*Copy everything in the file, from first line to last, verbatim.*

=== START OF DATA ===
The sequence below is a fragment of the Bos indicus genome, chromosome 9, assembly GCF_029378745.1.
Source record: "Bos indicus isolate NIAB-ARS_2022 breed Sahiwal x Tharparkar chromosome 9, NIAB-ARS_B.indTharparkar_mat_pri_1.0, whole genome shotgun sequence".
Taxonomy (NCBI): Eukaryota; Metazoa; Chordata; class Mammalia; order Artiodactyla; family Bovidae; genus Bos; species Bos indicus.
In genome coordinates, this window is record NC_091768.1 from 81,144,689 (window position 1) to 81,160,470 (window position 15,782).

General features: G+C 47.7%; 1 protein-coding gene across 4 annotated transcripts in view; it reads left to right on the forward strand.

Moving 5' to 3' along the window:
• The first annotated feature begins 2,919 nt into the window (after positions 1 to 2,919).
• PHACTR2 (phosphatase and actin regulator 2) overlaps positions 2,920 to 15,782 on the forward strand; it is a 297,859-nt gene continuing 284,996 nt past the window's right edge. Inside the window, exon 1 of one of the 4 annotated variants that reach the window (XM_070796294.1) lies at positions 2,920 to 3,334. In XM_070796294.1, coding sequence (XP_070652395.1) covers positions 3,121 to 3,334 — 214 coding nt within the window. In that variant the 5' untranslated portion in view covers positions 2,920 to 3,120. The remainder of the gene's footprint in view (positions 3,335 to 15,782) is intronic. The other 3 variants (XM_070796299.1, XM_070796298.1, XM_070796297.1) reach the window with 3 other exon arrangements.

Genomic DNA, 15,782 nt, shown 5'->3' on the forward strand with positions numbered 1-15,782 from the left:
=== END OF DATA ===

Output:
The sequence below is a fragment of the Bos indicus genome, chromosome 9, assembly GCF_029378745.1.
Source record: "Bos indicus isolate NIAB-ARS_2022 breed Sahiwal x Tharparkar chromosome 9, NIAB-ARS_B.indTharparkar_mat_pri_1.0, whole genome shotgun sequence".
Taxonomy (NCBI): Eukaryota; Metazoa; Chordata; class Mammalia; order Artiodactyla; family Bovidae; genus Bos; species Bos indicus.
In genome coordinates, this window is record NC_091768.1 from 81,144,689 (window position 1) to 81,160,470 (window position 15,782).

General features: G+C 47.7%; 1 protein-coding gene across 4 annotated transcripts in view; it reads left to right on the forward strand.

Moving 5' to 3' along the window:
• The first annotated feature begins 2,919 nt into the window (after positions 1 to 2,919).
• PHACTR2 (phosphatase and actin regulator 2) overlaps positions 2,920 to 15,782 on the forward strand; it is a 297,859-nt gene continuing 284,996 nt past the window's right edge. Inside the window, exon 1 of one of the 4 annotated variants that reach the window (XM_070796294.1) lies at positions 2,920 to 3,334. In XM_070796294.1, coding sequence (XP_070652395.1) covers positions 3,121 to 3,334 — 214 coding nt within the window. In that variant the 5' untranslated portion in view covers positions 2,920 to 3,120. The remainder of the gene's footprint in view (positions 3,335 to 15,782) is intronic. The other 3 variants (XM_070796299.1, XM_070796298.1, XM_070796297.1) reach the window with 3 other exon arrangements.

Genomic DNA, 15,782 nt, shown 5'->3' on the forward strand with positions numbered 1-15,782 from the left: